For immediate release
Contact: Maya Martin-Udry | email@example.com | 646.400.7621
New York, December 6, 2022 – Last week, Mayor Eric Adams announced a directive to involuntarily commit homeless people with serious mental illness to hospitals. Mayor Adams has instructed police officers and city workers to take people to hospitals, even if they pose no risk of harm to themselves or others. Harlem United staunchly opposes this outrageous directive.
Harlem United CEO, Jacqui Kilmer stated “This directive denies consent and forces hospitalization of unhoused persons and people who have serious mental illness. It is prejudiced, dangerous and will deepen mistrust between our unhoused neighbors and people who should be working with them.”
Every part of this directive is bad.
First of all, police are not equipped to identify mental illness. That assessment should be done by qualified mental health professionals to determine whether someone needs hospital care. Not to mention that neither mental illness nor being unhoused are illegal activities that justify police intervention.
Police intervention is also likely to cause way more harm than good. According to some estimates, people with serious mental illness are 16 times more likely to be killed by police. Increasing police interaction with people who are unhoused and people who have a serious mental illness is a recipe for disaster.
Secondly, involuntary hospitalization is not the answer. Our hospital system is already overburdened with extreme shortages of critical resources like staffing and emergency room beds. Why is Mayor Adams filling beds with people who do not want to be there, and very likely don’t need to be hospitalized? Particularly when hospitalization is not a solution to a primary condition of their experience – homelessness.
Finally, and most importantly, people with mental illness have just as much right to be in a public space as anyone. They have a right to live their lives freely, and to refuse services if they do not want them. Especially if those services, like shelters and hospitals, are sites of trauma and danger for them.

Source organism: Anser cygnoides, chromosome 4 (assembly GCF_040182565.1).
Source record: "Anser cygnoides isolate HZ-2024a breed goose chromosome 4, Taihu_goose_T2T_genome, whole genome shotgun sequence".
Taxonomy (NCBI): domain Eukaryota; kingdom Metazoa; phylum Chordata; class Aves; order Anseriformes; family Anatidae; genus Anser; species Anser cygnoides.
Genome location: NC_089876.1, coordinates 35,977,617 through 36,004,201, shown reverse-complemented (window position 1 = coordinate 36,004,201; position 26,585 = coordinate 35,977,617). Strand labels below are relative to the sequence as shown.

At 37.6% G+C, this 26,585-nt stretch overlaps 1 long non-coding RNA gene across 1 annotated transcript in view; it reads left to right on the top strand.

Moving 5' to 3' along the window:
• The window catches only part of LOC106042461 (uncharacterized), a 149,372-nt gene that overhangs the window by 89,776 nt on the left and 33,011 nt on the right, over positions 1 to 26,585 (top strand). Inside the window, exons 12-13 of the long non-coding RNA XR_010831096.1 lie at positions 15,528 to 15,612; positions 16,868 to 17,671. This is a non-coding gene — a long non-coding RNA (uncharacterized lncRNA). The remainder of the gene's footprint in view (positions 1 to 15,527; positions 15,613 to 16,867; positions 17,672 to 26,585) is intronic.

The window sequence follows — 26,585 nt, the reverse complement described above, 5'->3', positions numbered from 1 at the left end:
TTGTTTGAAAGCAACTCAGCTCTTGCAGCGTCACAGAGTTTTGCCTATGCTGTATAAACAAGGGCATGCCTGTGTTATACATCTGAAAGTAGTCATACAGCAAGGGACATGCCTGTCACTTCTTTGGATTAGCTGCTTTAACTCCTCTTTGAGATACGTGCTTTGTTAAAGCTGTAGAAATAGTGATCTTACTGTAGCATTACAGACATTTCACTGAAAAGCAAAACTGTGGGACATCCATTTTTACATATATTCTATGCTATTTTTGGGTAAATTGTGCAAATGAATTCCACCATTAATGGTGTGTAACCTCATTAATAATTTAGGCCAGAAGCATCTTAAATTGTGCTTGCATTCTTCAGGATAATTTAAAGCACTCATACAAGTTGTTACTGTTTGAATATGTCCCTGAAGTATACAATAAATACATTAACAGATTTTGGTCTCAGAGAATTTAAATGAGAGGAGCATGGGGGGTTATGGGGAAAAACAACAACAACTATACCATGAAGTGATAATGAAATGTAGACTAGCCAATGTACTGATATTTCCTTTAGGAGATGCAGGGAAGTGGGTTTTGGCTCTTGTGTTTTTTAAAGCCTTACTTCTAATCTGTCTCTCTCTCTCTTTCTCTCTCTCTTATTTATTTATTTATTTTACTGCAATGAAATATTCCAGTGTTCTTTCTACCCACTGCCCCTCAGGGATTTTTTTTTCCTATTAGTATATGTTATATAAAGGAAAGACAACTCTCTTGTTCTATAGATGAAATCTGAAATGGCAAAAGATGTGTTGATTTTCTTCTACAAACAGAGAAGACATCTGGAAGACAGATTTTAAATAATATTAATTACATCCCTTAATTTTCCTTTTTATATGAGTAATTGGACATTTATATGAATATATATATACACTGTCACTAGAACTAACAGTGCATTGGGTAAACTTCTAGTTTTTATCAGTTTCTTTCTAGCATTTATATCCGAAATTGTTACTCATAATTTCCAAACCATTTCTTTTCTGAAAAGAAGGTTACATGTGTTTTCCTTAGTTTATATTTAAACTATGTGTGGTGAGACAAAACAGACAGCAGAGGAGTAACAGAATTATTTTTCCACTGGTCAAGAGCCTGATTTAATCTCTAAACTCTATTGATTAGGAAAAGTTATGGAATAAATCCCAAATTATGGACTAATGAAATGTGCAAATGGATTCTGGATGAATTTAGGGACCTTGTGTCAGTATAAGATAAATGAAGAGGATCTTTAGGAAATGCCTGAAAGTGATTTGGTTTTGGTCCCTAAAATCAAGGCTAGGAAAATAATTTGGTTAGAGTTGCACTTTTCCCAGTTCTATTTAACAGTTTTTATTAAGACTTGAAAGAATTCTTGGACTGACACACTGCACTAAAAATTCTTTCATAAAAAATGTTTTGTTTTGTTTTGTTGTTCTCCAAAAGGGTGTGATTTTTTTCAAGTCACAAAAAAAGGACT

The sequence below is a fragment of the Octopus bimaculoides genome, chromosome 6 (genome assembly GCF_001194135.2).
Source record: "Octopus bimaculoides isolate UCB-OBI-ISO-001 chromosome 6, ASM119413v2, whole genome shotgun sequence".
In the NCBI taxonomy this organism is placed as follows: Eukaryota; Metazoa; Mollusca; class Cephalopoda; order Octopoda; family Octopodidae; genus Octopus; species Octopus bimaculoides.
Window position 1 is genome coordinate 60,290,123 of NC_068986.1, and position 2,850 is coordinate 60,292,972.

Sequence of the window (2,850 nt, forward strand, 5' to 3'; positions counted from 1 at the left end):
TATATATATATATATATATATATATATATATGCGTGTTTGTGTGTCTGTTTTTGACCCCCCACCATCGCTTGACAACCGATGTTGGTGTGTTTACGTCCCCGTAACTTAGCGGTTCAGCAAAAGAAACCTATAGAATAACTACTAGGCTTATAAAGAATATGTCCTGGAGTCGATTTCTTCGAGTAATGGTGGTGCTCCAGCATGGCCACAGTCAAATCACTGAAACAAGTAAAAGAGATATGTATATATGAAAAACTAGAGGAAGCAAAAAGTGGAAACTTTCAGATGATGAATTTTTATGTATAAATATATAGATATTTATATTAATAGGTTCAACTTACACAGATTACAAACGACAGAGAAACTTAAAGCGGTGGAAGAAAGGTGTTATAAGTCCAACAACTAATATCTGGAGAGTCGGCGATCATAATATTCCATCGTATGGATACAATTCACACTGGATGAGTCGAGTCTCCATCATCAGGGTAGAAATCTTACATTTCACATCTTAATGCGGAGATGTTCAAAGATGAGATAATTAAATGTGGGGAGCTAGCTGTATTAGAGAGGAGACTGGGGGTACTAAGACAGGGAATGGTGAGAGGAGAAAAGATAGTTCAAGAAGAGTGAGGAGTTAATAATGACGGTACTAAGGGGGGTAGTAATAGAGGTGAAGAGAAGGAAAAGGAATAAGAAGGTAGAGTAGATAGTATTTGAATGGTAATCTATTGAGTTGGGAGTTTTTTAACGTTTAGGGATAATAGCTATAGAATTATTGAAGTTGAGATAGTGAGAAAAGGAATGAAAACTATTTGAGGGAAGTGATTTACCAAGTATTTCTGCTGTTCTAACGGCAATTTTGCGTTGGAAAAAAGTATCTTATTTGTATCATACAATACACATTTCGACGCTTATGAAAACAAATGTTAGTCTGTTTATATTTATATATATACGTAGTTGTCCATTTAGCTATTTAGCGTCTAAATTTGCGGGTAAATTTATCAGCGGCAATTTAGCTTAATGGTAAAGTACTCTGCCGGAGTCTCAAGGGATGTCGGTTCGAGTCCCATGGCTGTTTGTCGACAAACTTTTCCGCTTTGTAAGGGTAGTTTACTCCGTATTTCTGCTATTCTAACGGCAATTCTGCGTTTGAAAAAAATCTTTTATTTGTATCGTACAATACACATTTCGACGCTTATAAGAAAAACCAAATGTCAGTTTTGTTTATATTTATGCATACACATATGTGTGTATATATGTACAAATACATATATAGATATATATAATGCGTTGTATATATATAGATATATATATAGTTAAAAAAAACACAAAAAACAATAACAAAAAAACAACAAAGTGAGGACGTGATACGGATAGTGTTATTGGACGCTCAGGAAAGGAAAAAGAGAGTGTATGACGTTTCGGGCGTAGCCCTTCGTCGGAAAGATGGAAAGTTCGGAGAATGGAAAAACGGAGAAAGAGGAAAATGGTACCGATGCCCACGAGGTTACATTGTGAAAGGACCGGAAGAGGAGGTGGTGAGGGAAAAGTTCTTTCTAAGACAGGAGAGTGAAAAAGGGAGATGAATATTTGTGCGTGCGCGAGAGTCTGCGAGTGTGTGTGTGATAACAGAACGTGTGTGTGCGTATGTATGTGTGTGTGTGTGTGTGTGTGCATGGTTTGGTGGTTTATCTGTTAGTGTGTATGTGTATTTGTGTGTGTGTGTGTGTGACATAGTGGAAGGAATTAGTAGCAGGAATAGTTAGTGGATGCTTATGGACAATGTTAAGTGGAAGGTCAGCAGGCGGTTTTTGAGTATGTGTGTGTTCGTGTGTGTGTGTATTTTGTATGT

This country has a long and sordid history of curtailing the freedom of people society deems “undesirable” through incarceration in mental institutions. The legacy of that practice is alive and well in Mayor Adams’ directive.
Unhoused people are being scapegoated. Mayor Adams is painting a picture of our unhoused neighbors as dangerous and blaming them for the “rising crime rates” in the subway (a widespread misrepresentation that is not supported by data). When the reality is that people living on the streets are far more likely to be victims of violent crime.
Time and again, Mayor Adams has shown that his goal is not to help our homeless neighbors, but to run them out of public spaces through arrests, harassment, discrimination, and now forced hospitalization.
We have a moral obligation to offer support and services to homeless people, including those with serious mental illness. And we must invest in real solutions that do not violate the civil liberties of people in the most precarious positions.
We know the real solution because we’ve been doing it for decades. At Harlem United, we provide emergency shelter and supportive housing that integrate both medical and mental healthcare. The solution to New York City’s homelessness crisis is deceptively simple. It’s not sweeps and policing and coercion. It’s housing.
Harlem United is a social services non-profit with decades of experience providing supportive housing alongside medical and mental healthcare to people experiencing homelessness.